“The tradition of free speech exercised with enthusiasm is alive and well here in London,” he cavalierly announced. “We have that at home too. They now have that right in Baghdad as well.”

Evidently, he had not read a November 11, 2003, Reuters story from Iraq. “American soldiers handcuffed and firmly wrapped masking tape around an Iraqi man’s mouth after they arrested him for speaking out against occupation troops.” The story quotes the US commanding officer on Tahrir Square, the arrest scene that “`this man has been detained for making anti-coalition statements.”

Reporters had more immediate tasks than to reveal the dramatic contradiction between what Bush said and the facts. After all, a twelve year old boy had accused Michael Jackson. The enigmatic African American singer with snow white skin had no intention of distracting the public from its citizen duties, or turning upside down reasonable notions of priorities.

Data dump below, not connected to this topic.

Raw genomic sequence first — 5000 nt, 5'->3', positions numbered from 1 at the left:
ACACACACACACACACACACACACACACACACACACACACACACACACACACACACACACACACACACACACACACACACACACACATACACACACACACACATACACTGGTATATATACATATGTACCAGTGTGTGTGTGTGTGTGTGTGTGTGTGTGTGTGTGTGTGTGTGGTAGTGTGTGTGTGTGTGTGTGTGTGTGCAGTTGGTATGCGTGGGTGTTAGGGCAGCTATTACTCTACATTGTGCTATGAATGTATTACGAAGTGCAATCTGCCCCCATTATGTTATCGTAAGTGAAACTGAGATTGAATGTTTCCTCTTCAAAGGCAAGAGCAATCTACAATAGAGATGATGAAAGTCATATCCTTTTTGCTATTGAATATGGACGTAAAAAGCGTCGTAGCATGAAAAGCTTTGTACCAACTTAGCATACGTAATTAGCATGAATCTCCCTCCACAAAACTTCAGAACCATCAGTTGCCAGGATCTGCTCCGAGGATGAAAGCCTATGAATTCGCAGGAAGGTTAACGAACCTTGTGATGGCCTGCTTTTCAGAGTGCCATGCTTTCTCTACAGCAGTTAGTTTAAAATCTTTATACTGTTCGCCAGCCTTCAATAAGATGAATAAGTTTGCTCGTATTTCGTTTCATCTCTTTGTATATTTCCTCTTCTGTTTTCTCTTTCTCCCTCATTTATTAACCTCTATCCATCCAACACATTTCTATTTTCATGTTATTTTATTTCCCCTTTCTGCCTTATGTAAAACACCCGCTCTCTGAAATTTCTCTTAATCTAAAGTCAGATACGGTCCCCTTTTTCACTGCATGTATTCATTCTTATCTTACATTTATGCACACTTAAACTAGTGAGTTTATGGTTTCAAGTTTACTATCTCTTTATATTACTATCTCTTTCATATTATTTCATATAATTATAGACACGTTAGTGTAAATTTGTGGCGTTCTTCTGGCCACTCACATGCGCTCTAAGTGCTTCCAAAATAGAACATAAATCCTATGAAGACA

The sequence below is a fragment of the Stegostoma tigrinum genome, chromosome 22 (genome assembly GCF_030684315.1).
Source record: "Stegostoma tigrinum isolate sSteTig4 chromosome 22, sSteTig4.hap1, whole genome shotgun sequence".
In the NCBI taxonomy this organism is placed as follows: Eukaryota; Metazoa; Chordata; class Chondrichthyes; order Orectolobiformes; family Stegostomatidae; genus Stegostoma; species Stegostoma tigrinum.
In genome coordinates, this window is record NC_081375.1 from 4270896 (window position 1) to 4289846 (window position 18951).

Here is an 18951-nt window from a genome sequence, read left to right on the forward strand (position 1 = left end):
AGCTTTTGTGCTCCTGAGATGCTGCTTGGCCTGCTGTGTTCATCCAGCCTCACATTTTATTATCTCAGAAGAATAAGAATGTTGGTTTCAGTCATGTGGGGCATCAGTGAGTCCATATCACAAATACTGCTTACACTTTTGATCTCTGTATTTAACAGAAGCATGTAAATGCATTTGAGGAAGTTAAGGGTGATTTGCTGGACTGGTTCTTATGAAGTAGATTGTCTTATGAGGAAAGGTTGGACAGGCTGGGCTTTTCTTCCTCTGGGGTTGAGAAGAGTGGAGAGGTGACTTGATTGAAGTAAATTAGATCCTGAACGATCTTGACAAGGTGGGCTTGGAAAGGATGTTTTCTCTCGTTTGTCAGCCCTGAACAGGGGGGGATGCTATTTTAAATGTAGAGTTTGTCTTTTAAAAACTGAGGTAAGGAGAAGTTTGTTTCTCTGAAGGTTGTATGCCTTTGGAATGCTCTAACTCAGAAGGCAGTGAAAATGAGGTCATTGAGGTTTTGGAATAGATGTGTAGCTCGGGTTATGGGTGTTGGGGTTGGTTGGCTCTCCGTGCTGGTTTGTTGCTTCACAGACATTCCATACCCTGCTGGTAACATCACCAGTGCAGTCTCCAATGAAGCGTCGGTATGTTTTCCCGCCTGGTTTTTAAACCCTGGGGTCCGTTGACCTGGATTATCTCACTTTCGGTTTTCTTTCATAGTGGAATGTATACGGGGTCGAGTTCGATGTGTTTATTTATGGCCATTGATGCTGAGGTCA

“Mind your own business,” my father told me a thousand times, meaning that when people had intimate relations in the privacy of their bedrooms–or even the Oval Office–it did not relate to the great decisions of our time. If Jackson broke the law, let him stand trial, but the media acts as if compelled to inject the public vicariously into the sordid sex life of celebrities. By doing so it substitutes the virtual excitement of a TV news event like Jackson or music mogul Phil Specter getting handcuffed, for the world of war and peace where political morons like Bush direct our lives and futures.

Tens of millions of viewers watched and then “discussed” the Jackson episode, as CNN inter cut to Bush in London. In his November 19, Whitehall Palace speech he acknowledged “sixty years of Western nations excusing and accommodating the lack of freedom in the Middle East,” and proposed a “forward strategy of freedom.”